Here’s Your East Bay Real Estate Market Update!

Just had an all-too-brief appearance on Protect Your Assets, a weekly show with David Hollander on KGO. I was honored to be asked back, and it’s fun to participate. But this time the time really flew by, and I felt so many important points were left unsaid.

Average Sales Price in the desirable Elmwood neighborhood of Berkeley, CA as an example of escalating prices with low inventory

So here’s the quick summary of the basic question: what has happened in our East Bay Area real estate market in the past year.

A year ago all the talk was about buyers sitting on the fence. Buyer apathy and lack of willingness to make a decision changed quickly to motivation. The change occurred quickly at the beginning of 2012 in SF, two months later in the East Bay, mid-March, specifically. Rates had been great last year. Yes, they’re even better now, but that wasn’t the big difference. Issues of confidence were huge: buyers needed to see that the bottom had been reached before they were truly motivated—concerns over jobs were a major factor. Now the increase in tech jobs has trickled up from Silicon Valley, to SF, and across the Bay, increasing confidence

—there’s an emotional component—many buyers simply got tired of waiting

—enormous increase in rental rates first in SF and then in the East Bay have motivated buyers to jump into the market. Oakland rents are up over 19% from last year! I’ll write a separate post focusing on that! But just so you know, average rental rates in SF are now between $2700-3000 for 600-900 sq. ft.  I’ll show you what that can buy for that amount in the East Bay!

We said all last year that we had low inventory, and historically we did.

This year inventory is down 54% from the low levels of last year.Now we have twice to three times as many buyers competing, for half of the inventory. Basic supply and demand have resulted in what is mostly a sellers’ market. It’s always easier for buyers to get ready than sellers, many of whom need to make repairs or upgrades, let alone pack up. And the real problem comes if they’re staying in the same market, and they need to compete for their replacement home—many would-be sellers have delayed for that reason, and it’s understandable. Some sellers are still waiting, hoping that their homes will again hit the peaks prices we saw in the second quarter of 2007.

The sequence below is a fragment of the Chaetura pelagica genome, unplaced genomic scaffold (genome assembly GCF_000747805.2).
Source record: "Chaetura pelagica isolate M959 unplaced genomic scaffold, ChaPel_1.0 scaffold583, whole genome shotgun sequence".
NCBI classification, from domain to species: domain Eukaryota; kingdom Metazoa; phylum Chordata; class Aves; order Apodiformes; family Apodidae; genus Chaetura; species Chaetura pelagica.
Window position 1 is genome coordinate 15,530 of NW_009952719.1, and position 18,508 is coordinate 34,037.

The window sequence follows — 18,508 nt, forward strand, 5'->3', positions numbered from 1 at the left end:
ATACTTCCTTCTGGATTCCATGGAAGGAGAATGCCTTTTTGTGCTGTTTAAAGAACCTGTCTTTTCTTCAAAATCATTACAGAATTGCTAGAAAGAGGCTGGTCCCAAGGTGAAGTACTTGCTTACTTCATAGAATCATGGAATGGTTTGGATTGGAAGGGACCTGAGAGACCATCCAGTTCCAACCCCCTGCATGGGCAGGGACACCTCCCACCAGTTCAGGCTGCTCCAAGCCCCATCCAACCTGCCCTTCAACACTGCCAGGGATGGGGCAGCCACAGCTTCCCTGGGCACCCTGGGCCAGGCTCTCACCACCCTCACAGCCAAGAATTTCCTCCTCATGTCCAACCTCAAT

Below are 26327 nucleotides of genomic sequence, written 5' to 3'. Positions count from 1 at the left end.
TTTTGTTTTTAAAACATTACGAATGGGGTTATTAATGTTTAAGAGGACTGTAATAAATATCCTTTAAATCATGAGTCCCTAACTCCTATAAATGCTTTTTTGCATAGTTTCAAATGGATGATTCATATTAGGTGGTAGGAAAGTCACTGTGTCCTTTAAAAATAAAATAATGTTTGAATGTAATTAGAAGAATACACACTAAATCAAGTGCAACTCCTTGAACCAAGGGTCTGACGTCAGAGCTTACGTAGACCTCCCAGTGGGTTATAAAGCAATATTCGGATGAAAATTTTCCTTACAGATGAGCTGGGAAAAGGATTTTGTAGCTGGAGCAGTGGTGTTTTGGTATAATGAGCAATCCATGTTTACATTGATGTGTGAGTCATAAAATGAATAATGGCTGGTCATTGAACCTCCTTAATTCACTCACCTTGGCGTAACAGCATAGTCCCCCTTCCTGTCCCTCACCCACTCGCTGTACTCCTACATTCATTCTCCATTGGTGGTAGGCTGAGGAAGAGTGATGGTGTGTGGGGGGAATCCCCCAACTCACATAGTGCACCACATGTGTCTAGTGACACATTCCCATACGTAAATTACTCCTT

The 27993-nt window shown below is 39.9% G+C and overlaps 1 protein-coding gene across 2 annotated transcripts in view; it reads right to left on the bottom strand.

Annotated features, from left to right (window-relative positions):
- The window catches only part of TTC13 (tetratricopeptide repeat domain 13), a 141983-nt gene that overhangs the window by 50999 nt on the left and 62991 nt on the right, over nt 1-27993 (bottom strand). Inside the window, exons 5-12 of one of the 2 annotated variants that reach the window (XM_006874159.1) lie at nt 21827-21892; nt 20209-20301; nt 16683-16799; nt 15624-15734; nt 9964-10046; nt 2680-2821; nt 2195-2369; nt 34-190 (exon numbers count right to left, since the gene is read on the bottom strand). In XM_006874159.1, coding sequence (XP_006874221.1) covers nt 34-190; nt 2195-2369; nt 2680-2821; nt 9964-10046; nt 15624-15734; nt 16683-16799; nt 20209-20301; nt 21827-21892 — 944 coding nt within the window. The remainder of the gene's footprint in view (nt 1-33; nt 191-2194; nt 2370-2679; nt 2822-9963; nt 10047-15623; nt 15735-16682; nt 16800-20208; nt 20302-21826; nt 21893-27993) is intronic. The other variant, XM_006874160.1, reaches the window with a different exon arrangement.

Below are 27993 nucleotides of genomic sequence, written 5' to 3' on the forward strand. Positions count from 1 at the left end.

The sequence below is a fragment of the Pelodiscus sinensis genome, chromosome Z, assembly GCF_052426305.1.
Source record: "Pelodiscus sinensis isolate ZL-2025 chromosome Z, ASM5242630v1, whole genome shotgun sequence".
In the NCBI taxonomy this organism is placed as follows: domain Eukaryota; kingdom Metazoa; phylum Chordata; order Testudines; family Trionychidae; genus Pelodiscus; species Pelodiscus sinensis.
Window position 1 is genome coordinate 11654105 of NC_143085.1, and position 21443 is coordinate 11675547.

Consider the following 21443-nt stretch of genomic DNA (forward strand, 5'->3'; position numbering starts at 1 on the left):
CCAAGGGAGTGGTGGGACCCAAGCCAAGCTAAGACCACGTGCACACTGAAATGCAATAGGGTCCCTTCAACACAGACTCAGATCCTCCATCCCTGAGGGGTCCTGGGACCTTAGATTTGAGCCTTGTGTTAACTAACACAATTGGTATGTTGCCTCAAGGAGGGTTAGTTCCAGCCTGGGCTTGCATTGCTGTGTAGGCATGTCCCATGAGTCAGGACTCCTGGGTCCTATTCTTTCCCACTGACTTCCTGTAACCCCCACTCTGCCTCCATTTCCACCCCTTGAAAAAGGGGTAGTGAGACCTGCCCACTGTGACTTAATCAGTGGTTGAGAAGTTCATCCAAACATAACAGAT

A quick look at the numbers:

Q3 2012 vs. Q3 a year ago for single family homes in a six city area: Albany, Berkeley, El Cerrito, Kensington, Oakland and and Piedmont (by the way, I work in Alameda as well, but that’s a rather separate market.)

$$ volume of single family home sales is up 19%

Average price is up by 16%–the highest average prices since 2008.

Months supply of inventory is down from 2.3 last year (really low) to 1.1 mos this year.

55% of homes are selling over asking price (100% of homes I’ve been involved in!)

Hottest price point is $700-800K range, where 77% sold over asking

In the entire range of $600K-900K, 0.6-0.8 months of inventory exist. Low inventory is resulting in higher prices:

Berkeley is up 6% year-to-year

Berkeley Hills up 10%

Oakland is up 22%

El Cerrito up 11 %

But still there is good news for buyers:

—On average, peak in our area was Q2 of 2007; current Q3 avg. prices are off by 33%. On average we’re at 2002 levels.

—New listings that came on in the 5 weeks since Labor Day is up 14% over last year. Within the past two weeks it has felt like a new wave of attractive offerings.

So buyers: have faith, and get as prepared as possible. I’m always happy to talk about the best strategies for each buyer’s situation.

And sellers, it’s NOT too late to put your home on the market still in 2012. There are tax advantages, and there is remarkable demand from buyers. Unlike in areas of extreme weather, buyers will be out in force. Remember all of those gorgeous Christmas days?? And if you can’t get ready for 2012, it’s time to be preparing to be one of the earlier homes on for 2013.

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